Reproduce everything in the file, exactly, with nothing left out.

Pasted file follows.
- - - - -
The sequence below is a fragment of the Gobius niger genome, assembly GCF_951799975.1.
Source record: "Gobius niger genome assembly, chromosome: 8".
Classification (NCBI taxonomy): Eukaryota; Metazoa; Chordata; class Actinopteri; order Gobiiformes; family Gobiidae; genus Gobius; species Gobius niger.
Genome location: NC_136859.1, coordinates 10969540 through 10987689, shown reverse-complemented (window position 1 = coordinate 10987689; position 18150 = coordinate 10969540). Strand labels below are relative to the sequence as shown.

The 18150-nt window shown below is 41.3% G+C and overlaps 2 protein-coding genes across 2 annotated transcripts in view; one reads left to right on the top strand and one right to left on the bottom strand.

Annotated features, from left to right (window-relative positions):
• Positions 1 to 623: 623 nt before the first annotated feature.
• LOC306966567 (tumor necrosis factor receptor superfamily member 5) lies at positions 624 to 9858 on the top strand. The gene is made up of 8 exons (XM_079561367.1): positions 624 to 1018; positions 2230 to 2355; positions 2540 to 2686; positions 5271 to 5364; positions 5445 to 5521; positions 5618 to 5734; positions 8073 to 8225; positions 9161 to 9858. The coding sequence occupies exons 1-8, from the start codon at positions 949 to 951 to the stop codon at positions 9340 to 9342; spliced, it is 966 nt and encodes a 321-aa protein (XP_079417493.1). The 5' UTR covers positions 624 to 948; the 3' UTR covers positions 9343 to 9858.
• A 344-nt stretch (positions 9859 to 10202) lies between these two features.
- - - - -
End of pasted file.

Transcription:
The sequence below is a fragment of the Gobius niger genome, assembly GCF_951799975.1.
Source record: "Gobius niger genome assembly, chromosome: 8".
Classification (NCBI taxonomy): Eukaryota; Metazoa; Chordata; class Actinopteri; order Gobiiformes; family Gobiidae; genus Gobius; species Gobius niger.
Genome location: NC_136859.1, coordinates 10969540 through 10987689, shown reverse-complemented (window position 1 = coordinate 10987689; position 18150 = coordinate 10969540). Strand labels below are relative to the sequence as shown.

The 18150-nt window shown below is 41.3% G+C and overlaps 2 protein-coding genes across 2 annotated transcripts in view; one reads left to right on the top strand and one right to left on the bottom strand.

Annotated features, from left to right (window-relative positions):
• Positions 1 to 623: 623 nt before the first annotated feature.
• LOC306966567 (tumor necrosis factor receptor superfamily member 5) lies at positions 624 to 9858 on the top strand. The gene is made up of 8 exons (XM_079561367.1): positions 624 to 1018; positions 2230 to 2355; positions 2540 to 2686; positions 5271 to 5364; positions 5445 to 5521; positions 5618 to 5734; positions 8073 to 8225; positions 9161 to 9858. The coding sequence occupies exons 1-8, from the start codon at positions 949 to 951 to the stop codon at positions 9340 to 9342; spliced, it is 966 nt and encodes a 321-aa protein (XP_079417493.1). The 5' UTR covers positions 624 to 948; the 3' UTR covers positions 9343 to 9858.
• A 344-nt stretch (positions 9859 to 10202) lies between these two features.